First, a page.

Lysikrates Monument

The Lysikrates Monument (335/334 B.C.). The monument consists of a tall limestone base (c. 4 meters tall), that is crowned with a cornice (a projecting ledge) of darker Eleusinian marble. Above this cornice, there are three steps of bluish marble from Mt. Hymettos. On top of the steps, most of the superstructure was made from Pentelic marble: 6 Corinthian columns, entablature (architrave, frieze and cornice), domed roof, and finial. Between the Corinthian columns were placed curved slabs of bluish Hymettian marble. The tall, projecting finial on the top would have supported the bronze tripod won by Lysikrates. It is also important to note that the Corinthiann columns on the building are the very first preserved examples of the Corinthian order used on the exterior of a Greek building.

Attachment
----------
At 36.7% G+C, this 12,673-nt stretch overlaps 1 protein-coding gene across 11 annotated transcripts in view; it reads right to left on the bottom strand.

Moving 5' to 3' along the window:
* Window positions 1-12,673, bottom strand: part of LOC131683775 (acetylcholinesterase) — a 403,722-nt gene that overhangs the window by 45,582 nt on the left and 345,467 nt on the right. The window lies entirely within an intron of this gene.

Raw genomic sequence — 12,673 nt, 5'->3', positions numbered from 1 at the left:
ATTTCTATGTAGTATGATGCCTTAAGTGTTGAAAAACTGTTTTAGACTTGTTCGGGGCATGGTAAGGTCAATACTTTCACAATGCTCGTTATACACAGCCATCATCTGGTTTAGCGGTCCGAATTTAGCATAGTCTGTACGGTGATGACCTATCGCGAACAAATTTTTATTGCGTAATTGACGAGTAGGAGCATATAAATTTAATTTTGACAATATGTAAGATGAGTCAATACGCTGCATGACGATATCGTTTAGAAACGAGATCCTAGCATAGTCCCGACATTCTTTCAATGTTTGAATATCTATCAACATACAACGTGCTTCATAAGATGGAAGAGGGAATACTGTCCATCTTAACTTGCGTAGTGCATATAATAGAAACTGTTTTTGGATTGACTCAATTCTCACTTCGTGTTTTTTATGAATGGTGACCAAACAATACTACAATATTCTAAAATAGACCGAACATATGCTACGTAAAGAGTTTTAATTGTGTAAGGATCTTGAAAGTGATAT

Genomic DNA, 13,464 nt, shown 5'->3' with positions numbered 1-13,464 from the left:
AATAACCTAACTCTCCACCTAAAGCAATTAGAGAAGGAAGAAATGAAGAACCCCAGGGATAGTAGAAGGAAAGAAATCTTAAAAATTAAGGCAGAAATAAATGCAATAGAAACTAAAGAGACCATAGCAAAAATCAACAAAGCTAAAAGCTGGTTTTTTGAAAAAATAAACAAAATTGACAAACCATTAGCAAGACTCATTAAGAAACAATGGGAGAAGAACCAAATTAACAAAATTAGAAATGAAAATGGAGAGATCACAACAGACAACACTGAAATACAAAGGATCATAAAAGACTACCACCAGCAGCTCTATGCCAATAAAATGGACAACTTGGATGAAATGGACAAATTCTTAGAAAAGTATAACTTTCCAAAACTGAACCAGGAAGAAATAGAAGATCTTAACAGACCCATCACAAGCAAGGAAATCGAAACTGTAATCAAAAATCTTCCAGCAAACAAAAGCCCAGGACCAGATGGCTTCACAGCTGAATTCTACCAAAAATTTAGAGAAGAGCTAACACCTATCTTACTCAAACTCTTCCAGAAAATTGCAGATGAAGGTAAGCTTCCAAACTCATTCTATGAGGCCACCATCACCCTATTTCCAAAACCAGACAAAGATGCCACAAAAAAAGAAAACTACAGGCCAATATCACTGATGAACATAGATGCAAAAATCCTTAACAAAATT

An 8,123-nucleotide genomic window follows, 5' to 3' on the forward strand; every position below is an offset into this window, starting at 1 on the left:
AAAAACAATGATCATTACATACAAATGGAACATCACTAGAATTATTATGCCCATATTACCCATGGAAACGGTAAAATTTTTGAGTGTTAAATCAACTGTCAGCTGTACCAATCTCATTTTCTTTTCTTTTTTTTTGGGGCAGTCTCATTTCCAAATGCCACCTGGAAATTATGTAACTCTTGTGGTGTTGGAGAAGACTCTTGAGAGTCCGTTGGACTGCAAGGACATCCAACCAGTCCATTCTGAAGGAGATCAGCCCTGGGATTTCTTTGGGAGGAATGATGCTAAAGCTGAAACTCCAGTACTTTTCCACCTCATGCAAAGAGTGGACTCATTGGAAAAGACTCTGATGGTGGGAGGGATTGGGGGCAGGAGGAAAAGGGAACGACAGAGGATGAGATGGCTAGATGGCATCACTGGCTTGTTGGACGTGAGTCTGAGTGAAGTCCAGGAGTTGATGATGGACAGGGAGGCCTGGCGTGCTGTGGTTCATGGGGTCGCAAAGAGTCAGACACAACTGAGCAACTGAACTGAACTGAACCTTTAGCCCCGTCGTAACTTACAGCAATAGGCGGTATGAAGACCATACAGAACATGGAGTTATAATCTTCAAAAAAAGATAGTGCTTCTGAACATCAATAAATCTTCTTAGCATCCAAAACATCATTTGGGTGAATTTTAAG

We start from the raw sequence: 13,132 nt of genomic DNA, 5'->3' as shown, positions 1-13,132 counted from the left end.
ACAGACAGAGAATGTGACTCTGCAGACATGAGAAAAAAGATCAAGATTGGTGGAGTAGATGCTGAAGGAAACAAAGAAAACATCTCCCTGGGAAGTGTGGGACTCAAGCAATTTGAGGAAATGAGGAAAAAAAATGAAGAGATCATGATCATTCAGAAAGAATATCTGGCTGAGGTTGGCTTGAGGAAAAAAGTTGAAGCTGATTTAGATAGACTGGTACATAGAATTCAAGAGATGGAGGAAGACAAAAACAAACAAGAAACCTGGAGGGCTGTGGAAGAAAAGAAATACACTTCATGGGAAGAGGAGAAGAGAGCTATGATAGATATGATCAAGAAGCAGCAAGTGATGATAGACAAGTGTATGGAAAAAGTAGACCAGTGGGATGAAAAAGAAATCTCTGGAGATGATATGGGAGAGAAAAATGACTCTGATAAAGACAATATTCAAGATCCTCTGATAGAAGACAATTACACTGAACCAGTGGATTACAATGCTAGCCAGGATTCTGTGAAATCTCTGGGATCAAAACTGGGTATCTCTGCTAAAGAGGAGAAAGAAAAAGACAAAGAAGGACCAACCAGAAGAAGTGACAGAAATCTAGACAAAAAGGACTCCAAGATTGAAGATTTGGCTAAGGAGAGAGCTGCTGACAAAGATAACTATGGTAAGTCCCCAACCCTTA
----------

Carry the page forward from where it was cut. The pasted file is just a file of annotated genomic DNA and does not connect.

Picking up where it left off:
There is a debate about whether the interior of the building was ever meant to be seen. One current hypothesis is that the central (east) curved panel was only added later, and that the orginal design included a statue (of Dionysos?) in the interior that could be seen from the Street of the Tripods. View from the southeast. Photo taken January 30, 2000.